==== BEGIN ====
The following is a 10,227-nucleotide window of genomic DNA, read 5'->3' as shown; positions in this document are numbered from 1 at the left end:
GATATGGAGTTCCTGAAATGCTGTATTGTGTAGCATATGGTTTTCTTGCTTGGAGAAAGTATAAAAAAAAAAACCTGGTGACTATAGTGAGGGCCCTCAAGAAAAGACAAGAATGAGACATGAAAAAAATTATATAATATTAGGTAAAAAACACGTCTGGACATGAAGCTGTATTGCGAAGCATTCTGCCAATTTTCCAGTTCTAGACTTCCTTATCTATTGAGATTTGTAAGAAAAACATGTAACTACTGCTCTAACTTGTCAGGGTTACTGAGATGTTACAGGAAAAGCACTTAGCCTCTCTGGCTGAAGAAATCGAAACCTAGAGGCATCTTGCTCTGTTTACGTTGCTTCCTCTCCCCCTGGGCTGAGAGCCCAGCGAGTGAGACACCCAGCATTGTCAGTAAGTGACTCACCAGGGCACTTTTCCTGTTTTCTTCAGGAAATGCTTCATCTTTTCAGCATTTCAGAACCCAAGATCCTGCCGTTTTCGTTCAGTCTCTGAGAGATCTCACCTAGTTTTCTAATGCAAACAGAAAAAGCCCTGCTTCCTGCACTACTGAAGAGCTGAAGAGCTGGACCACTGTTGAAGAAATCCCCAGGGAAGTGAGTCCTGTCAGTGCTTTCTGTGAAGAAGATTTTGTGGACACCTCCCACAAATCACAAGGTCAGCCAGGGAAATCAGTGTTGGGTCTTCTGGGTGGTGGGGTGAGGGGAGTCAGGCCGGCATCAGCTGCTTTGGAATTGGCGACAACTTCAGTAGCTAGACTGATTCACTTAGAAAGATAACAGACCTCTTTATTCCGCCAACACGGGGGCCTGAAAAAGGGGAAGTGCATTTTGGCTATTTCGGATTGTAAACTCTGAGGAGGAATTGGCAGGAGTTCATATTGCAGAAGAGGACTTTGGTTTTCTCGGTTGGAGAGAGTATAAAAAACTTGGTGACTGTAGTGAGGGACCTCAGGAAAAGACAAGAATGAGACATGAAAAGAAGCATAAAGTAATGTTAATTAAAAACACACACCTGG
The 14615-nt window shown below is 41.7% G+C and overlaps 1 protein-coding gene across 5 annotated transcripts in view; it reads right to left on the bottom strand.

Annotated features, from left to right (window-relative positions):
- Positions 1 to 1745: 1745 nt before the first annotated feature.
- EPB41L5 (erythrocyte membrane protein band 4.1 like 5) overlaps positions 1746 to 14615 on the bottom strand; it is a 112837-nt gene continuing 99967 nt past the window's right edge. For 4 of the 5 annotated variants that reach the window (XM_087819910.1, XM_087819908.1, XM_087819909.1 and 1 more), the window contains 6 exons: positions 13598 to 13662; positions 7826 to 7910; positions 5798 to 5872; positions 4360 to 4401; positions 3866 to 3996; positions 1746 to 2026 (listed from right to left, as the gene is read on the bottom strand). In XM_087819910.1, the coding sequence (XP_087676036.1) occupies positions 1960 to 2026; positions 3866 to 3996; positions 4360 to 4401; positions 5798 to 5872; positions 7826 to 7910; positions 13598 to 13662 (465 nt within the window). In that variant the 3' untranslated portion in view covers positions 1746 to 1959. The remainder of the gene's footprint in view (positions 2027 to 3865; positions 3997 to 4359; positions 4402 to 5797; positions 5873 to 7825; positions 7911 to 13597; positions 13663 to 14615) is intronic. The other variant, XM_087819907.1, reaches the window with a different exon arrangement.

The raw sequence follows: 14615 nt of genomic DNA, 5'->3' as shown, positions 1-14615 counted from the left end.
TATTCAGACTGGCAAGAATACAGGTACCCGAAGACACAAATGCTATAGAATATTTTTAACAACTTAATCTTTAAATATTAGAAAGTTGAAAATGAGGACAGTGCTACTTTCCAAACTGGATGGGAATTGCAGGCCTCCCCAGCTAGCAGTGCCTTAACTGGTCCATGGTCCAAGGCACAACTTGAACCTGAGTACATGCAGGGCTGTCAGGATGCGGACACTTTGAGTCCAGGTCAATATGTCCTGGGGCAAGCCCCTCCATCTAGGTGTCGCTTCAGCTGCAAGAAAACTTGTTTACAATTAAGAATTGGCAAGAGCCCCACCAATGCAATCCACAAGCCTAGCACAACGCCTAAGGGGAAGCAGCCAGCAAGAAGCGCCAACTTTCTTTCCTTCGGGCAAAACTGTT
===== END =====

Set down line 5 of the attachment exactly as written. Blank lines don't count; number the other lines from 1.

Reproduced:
- Positions 1 to 1745: 1745 nt before the first annotated feature.